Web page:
• On a positive note, between 1991 and 2015, the teen birth rate dropped 64%, which resulted in $4.4 billion in public savings in 2015 alone.

The Social Cycle

Pregnancy and birth are significant contributors to high school dropout rates among girls. Only about 50% of teen mothers receive a high school diploma by 22 years of age, whereas approximately 90% of women who do not give birth during adolescence graduate from high school. While adolescents that are enrolled in school and engaged in learning (including participating in after-school curriculum/programs, having positive attitudes toward school, and performing well educationally) are less likely than are other adolescents to have or to father a baby. The adolescents with mothers who gave birth as teens and/or whose mothers have only a high school degree are more likely to have a baby before age 20 than are teens whose mothers were older at their birth or who attended at least some college. Having lived with both biological parents at age 14 is associated with a lower risk of a teen birth. At the community level, adolescents who live in wealthier neighborhoods with strong levels of employment are less likely to have or to father a baby than are adolescents in neighborhoods in which income and employment opportunities are more limited. Teenage girls who are pregnant — especially if they don’t have support from their parents — are at risk of not getting adequate prenatal care.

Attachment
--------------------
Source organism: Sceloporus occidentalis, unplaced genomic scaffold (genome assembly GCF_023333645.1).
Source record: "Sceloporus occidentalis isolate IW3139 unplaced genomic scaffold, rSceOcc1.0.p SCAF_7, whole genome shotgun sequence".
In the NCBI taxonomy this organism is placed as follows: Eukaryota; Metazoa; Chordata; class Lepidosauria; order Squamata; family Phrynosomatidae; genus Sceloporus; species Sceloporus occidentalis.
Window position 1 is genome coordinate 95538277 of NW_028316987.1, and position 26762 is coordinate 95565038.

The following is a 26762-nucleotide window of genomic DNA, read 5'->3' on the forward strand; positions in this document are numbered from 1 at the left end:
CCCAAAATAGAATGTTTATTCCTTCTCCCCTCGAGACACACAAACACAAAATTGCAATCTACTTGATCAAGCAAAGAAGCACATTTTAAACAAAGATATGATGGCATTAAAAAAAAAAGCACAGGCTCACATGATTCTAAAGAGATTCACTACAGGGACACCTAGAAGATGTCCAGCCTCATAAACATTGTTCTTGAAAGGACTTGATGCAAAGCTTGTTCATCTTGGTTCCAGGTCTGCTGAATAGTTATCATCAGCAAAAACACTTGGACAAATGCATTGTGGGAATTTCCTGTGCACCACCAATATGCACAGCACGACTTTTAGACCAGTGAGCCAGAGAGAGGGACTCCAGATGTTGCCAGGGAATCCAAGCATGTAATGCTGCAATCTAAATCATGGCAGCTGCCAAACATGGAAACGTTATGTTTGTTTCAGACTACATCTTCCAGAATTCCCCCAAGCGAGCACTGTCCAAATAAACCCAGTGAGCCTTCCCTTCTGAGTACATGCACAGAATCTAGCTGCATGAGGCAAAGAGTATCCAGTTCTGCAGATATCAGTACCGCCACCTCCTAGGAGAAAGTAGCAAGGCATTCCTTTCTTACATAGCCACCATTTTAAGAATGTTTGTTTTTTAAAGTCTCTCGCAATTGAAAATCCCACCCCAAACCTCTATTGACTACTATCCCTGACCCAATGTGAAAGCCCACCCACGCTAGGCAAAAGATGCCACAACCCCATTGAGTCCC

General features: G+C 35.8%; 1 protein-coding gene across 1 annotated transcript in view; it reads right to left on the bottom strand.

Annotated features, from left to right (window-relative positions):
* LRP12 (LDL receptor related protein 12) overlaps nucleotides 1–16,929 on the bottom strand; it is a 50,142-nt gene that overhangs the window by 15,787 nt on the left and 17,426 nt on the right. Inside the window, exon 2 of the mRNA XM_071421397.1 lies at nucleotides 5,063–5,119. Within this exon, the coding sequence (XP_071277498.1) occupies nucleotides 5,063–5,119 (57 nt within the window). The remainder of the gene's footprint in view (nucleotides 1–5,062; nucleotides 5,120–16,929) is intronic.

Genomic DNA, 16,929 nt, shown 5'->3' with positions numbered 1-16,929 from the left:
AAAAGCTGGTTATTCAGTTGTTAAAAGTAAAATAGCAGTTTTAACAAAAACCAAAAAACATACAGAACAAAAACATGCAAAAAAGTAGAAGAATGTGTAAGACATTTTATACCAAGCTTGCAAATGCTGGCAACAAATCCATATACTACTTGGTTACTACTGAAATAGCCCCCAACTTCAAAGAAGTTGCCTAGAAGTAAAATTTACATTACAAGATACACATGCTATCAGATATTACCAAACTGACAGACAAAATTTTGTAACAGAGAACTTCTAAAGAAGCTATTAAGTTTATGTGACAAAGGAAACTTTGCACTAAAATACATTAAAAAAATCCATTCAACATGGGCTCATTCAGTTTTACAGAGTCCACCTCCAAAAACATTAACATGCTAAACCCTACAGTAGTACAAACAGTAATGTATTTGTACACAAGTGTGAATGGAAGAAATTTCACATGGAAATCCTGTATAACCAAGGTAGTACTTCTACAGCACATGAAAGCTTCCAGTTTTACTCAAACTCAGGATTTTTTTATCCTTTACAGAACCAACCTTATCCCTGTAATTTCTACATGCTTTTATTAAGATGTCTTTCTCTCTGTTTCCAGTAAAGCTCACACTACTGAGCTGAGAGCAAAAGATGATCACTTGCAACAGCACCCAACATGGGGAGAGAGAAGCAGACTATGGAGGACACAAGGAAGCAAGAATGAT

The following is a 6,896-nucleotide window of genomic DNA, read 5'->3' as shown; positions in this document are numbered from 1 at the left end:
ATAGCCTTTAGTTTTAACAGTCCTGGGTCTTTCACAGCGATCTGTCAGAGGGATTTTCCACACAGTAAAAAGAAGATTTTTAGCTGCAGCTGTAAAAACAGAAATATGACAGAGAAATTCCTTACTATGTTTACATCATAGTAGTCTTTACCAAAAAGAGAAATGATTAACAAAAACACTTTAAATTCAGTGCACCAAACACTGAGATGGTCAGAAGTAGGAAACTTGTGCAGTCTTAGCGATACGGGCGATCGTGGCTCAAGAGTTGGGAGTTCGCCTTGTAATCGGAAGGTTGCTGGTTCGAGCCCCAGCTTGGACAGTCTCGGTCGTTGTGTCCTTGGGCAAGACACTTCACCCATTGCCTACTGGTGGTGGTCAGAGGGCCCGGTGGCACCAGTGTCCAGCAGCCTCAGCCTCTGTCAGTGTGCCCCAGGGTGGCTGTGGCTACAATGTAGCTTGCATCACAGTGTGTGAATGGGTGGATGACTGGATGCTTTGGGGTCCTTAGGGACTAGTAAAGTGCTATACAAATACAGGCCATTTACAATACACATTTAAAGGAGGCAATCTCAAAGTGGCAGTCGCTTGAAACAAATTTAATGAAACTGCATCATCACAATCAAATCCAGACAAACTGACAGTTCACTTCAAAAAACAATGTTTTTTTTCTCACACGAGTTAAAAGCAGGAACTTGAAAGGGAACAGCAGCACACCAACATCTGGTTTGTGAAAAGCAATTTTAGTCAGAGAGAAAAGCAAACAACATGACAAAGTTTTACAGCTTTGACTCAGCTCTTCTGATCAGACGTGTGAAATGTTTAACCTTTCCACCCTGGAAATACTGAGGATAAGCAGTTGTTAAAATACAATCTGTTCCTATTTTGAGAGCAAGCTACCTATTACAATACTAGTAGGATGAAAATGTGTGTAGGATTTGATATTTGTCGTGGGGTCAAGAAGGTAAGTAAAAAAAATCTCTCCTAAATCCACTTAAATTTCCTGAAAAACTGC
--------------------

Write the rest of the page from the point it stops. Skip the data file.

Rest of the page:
The stigma of out-of-wedlock pregnancy may have diminished; however, the risks of serious health consequences remain for babies born to teen mothers. The infants are more likely to have born preterm, lower birth weights, and to suffer the associated health problems. Children born to adolescents realize particular challenges— more likely to have inferior educational, behavioral, and health outcomes throughout their lives, compared with children born to older parents. These children are also more likely to have lower school achievement and to drop out of high school, have more health problems, be incarcerated at some time during adolescence, give birth as a teenager, and face unemployment as a young adult. This is a perpetuating cycle.

The Providers Role